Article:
Previous books are Farm Fresh Murder, Fruit of All Evil, Crops and Robbers, A Killer Maize
Paige Shelton also writes the Country Cooking School Mysteries: If Fried Chicken Could Fly, If Mashed Potatoes Could Dance, If Bread Could Rise to the Occasion.
And a special: Red Hot Deadly Peppers
Mulled Murder By Kate Kingsbury
Review by Sandra Murphy
This is the ninth holiday Pennyfoot Hotel mystery. The Christmas Curse, no matter how much everyone hopes it’s gone, is still around. One of the hotel’s guests is found dead on the beach, an obvious murder. If that’s not enough to deal with, Pansy’s getting married, the new maid is a pain in the neck, a woman with no memory is found in the courtyard, half frozen, Charlotte trips and falls down a flight of steps and a broken arm puts her out of commission and the worse, there’s no water to be had. The plumber is summoned, and sends a substitute, but he’s not nearly as good or fast as the regular man. Water is restored to the lower floor, but not the guest rooms. Really, chamber pots in a classy hotel for those celebrating the season?
The local police are less than efficient, so Cecily feels she’s forced to figure out who Mr. Evans really was, why he was killed and who did it. Surprisingly, her husband Baxter, who usually frowns on her involvement, wants to partner with her this time.
Phoebe is in the midst of a creative meltdown, but that’s her usual mood around the holidays. She’s scheduled another program that includes elaborate sets, singers, dancers and music. They almost never turn out well but then, half the entertainment is seeing how they go wrong.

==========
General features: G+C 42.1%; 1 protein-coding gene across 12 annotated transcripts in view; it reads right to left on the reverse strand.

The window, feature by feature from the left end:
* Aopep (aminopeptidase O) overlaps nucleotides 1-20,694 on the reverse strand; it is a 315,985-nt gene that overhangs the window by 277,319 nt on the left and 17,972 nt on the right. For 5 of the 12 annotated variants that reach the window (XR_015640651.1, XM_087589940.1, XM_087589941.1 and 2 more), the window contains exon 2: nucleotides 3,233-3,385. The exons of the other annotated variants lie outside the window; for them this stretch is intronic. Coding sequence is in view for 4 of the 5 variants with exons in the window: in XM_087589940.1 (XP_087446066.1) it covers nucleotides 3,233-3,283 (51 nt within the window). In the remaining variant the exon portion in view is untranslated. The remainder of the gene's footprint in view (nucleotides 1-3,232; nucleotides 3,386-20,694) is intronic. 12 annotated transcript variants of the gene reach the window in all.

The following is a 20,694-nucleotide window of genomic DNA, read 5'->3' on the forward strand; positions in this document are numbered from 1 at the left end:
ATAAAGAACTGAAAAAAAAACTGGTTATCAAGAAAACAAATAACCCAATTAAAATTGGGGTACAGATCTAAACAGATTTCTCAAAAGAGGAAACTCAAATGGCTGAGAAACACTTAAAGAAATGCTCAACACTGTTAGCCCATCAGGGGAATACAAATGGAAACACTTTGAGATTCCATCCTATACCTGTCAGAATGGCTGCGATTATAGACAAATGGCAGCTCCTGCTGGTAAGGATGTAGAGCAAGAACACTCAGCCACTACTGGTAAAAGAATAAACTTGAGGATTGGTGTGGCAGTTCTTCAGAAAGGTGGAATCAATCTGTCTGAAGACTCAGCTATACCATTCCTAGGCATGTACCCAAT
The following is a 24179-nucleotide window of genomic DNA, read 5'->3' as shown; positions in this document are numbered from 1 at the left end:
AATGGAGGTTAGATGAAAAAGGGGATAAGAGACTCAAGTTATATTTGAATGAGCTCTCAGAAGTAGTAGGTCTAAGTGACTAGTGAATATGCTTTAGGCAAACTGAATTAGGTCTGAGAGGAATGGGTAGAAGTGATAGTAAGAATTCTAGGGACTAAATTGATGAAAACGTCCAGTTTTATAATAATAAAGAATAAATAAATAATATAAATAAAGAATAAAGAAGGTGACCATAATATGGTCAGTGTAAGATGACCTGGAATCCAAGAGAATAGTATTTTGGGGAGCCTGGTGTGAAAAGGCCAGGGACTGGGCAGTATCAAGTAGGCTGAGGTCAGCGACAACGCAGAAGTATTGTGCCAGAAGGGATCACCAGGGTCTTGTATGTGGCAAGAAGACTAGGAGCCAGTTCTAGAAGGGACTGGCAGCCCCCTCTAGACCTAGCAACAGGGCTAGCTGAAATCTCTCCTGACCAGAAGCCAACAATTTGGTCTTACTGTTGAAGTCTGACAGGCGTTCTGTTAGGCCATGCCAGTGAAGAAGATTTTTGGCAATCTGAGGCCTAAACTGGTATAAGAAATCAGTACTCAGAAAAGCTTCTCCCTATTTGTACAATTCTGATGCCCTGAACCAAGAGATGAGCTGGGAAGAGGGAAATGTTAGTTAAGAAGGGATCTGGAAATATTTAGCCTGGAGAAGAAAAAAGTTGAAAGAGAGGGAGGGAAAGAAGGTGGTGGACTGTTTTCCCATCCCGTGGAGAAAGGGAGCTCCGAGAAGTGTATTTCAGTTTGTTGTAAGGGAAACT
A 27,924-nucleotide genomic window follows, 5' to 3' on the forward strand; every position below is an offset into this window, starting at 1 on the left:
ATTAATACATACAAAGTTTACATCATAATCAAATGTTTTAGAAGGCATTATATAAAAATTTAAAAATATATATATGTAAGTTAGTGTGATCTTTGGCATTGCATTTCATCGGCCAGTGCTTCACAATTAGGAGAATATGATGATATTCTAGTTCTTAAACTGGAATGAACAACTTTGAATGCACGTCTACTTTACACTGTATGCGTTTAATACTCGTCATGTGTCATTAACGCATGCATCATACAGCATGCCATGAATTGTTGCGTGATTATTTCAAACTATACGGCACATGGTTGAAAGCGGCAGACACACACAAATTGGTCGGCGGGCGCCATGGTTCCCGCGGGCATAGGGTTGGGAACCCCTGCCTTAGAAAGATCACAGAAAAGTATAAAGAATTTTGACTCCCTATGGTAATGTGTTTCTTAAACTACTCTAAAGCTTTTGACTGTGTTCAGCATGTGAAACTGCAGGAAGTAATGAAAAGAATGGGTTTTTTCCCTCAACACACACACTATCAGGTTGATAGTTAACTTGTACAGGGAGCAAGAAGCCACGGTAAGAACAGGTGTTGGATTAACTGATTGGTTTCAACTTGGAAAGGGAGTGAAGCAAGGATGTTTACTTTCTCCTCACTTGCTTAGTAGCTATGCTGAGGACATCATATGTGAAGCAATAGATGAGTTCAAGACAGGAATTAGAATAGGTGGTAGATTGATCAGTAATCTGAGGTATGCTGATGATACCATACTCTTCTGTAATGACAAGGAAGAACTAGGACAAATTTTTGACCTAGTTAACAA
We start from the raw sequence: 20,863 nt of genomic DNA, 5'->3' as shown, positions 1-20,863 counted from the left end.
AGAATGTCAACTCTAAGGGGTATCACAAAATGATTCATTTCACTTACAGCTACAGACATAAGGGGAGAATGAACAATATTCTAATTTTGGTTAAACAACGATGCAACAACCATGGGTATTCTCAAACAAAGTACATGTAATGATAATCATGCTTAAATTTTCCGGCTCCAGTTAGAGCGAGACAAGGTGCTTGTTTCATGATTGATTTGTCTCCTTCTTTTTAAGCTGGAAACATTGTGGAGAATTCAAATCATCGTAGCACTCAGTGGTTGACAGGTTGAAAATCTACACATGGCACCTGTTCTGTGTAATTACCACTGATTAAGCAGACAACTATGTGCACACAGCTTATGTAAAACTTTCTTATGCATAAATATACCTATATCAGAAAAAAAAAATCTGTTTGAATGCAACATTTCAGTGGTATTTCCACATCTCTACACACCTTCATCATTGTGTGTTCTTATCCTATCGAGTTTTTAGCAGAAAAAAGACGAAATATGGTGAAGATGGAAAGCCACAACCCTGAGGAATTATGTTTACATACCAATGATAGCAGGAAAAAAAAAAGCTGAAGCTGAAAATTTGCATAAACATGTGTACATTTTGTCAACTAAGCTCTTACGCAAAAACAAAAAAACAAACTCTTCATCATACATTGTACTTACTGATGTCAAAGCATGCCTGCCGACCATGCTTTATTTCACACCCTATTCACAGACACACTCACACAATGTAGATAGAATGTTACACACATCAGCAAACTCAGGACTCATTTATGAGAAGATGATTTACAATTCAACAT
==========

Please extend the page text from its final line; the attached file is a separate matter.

Madeline is decorating the hotel. She’s psychic although it’s not generally talked about. She has a real talent for decoration and equally, for knowing there is real evil around and the murders are not over.
Clive, who used to be the janitor, now runs a toy store and the new janitor leaves a lot to be desired. Samuel, Cecily’s driver, has his own repair shop–it’s doing so well, he feels he and Pansy can now be married–and that means she’ll have to quit her job at the Pennyfoot. The new groomsman/driver seems almost afraid of horses, but is a whiz at fixing anything motorized. Gertie is going through some surprising changes herself.
Although British period mysteries are not the first thing I reach for, this is a series I’ve enjoyed. The characters are fun to get to know and it’s a complete change from those who reach for a cell phone or use Google maps. The hierarchy of servants, the upper class and the tradesmen is a learning experience, as the servants are more likely to be aware of class and strict about it than anyone else.
Sadly, Kingsbury says this is the last Pennyfoot Hotel mystery. Each of the characters has grown, and like Clive, Samuel, and Pansy, they are moving on. It’s a bittersweet read. However, readers can console themselves with the previous eight holiday-themed books (Herald of Death was reviewed for KRL), plus the twelve Pennyfoot Hotel mysteries. Kingsbury also writes the Manor House mysteries and as Rebecca Kent, has published three other books. Never fear, she will keep writing!